Billie E. York, 83, of Raymore, Mo., died Sept. 25. Born Feb. 24, 1926, in Herington, to Earl and Nellie York, he graduated from Herington High School in 1944 and was drafted in the Army Air Force.


  • County detective position proposed

    Marion County Attorney Susan Robson and Sheriff Rob Craft met with county commissioners Monday to discuss the possible creation of a detective position at the county level. Craft said having someone to investigate ongoing cases would give deputies more freedom to tend to day-to-day duties.

  • KPERS not 'bankrupt,' state treasurer says

    Kansas State Treasurer Dennis McKinney Thursday refuted a University of Kansas report that claims Kansas Public Employees Retirement System is bankrupt, but he said problems will exist in the future without reform. The report from the Center for Applied Economics in the KU School of Business says, “

  • Appraiser's employees experiencing hostility from public

    Marion County commissioners decided to ask Gary Diepenbrock, of Lincolnville, to submit a petition asking for the dismissal of County Appraiser Cindy Magill, which he began circulating after an Aug. 24 meeting with commissioners. “I’m not going to let this sit out there festering for six months,” Commission Chairman Dan Holub said.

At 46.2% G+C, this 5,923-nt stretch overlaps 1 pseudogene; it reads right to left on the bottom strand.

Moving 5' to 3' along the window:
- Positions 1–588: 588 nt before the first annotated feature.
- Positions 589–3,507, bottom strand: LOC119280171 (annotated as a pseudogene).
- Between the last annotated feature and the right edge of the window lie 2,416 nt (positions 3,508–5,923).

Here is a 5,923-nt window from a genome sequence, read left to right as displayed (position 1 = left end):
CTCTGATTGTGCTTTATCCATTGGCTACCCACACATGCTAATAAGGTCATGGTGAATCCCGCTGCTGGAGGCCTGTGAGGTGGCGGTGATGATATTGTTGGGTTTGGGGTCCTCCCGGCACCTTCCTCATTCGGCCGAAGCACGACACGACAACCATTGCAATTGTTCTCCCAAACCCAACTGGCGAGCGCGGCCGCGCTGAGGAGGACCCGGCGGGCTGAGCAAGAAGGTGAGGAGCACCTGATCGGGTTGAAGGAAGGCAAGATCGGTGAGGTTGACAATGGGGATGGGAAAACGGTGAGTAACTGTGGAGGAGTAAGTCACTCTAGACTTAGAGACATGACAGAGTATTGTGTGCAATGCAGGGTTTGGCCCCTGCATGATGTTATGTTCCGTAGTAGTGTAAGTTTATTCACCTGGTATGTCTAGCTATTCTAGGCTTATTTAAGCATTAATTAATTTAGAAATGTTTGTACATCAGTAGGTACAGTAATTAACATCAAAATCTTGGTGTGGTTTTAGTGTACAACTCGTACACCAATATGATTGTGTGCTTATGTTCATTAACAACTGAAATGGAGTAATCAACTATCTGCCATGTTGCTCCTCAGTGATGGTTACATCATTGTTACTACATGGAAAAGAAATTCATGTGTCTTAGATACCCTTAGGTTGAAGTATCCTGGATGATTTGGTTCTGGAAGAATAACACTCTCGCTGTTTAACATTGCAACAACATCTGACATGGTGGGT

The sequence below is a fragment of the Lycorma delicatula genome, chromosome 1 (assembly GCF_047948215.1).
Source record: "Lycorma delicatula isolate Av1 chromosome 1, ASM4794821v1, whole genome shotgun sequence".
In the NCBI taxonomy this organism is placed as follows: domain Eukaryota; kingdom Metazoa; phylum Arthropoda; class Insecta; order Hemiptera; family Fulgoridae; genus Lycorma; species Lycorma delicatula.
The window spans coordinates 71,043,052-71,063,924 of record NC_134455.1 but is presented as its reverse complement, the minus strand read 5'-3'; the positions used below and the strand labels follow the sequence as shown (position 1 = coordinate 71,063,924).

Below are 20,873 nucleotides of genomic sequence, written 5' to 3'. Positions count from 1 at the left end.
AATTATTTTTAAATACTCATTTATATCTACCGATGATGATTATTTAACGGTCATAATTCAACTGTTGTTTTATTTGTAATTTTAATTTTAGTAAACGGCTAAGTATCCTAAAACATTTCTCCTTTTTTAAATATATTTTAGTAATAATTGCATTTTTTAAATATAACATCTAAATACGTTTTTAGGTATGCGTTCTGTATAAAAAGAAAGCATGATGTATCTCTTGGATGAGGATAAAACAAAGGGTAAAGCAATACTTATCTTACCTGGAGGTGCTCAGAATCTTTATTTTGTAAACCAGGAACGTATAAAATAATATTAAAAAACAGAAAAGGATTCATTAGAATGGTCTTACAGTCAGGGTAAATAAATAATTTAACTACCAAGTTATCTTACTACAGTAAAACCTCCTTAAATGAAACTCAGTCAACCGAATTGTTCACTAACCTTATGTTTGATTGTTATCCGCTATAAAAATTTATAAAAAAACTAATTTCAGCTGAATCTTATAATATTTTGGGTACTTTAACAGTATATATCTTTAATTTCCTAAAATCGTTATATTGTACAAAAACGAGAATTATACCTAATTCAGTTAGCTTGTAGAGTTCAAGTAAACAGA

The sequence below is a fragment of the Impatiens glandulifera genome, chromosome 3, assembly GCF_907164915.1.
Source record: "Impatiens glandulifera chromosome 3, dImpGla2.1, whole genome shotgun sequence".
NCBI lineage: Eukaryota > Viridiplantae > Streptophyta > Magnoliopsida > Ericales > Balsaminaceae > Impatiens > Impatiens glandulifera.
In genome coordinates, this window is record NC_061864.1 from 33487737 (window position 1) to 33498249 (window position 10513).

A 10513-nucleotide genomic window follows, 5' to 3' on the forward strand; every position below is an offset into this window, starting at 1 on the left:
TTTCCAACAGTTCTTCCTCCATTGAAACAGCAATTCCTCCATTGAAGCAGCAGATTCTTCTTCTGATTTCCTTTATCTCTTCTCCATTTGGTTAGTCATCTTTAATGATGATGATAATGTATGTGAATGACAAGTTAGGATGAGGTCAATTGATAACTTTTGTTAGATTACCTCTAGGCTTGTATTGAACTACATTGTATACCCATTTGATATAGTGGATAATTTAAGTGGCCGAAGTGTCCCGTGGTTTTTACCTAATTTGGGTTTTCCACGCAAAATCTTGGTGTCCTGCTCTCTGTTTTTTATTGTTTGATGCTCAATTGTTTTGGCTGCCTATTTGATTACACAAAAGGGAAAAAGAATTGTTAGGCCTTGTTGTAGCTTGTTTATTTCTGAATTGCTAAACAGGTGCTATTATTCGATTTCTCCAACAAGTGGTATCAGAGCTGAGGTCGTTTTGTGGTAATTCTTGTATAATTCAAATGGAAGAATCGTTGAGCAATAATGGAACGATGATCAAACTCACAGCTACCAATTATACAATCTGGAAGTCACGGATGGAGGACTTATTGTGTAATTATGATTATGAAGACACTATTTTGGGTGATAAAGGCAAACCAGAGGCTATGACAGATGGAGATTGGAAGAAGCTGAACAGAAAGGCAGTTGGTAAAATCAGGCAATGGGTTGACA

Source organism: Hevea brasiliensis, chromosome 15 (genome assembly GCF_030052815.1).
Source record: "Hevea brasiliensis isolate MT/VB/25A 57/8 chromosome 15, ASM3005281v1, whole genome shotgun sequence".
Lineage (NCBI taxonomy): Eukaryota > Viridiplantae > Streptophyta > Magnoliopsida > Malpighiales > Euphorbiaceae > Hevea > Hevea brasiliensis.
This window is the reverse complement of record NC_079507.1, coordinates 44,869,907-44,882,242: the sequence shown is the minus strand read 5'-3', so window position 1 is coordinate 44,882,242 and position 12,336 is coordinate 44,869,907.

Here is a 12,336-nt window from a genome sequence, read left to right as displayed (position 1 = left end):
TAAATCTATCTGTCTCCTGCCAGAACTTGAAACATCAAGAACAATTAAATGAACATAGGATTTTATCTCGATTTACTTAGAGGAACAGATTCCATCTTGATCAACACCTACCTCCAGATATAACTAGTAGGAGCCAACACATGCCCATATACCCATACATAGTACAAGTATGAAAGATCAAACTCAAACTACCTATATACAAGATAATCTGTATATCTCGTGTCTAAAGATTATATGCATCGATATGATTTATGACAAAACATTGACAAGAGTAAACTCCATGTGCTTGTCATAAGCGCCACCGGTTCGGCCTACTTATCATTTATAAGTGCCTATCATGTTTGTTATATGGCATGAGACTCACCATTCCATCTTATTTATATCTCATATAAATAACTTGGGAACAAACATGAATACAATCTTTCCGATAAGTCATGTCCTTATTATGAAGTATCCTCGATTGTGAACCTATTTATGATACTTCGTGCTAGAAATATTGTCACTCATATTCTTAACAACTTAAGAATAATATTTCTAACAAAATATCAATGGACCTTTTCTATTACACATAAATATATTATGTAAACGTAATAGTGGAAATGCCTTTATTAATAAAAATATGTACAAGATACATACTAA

• Meeting addresses lake roads

    Determining whether narrow side streets off Lakeshore Drive at Marion County Park and Lake are county roads is the first step to road maintenance, residents decided Monday during a meeting with Marion County commissioners. If the roads are not county roads, the county would need an entity — such as the improvement district or a homeowners association — to negotiate for road maintenance, Commission Chairman Dan Holub said.


  • A perfect day for a parade

    The weather was perfect. The crowd was enormous Saturday for the 98th annual Old Settlers’ Day celebration in downtown Marion. This event always impresses me.

  • Let's recession-proof our towns

    The shot heard around Kansas, and our house, last week was the bombshell report that KPERS — Kansas Public Employees Retirement System — was bankrupt. Officials are now saying this was a premature statement. However, KPERS is suffering from the same issues that other companies and individuals have experienced the past several months with a fluctuating stock market and the almighty dollar stretched about as far as it can be.

  • Marion continues to move forward

    After a successful Old Settlers’ Day weekend, it causes us to ponder about our community. Current economic times have made economic development a challenge but the city of Marion continues to position itself for the future.


    Another Day in the Country, Random Thoughts

    School supporters appreciated, Appraiser responds to letters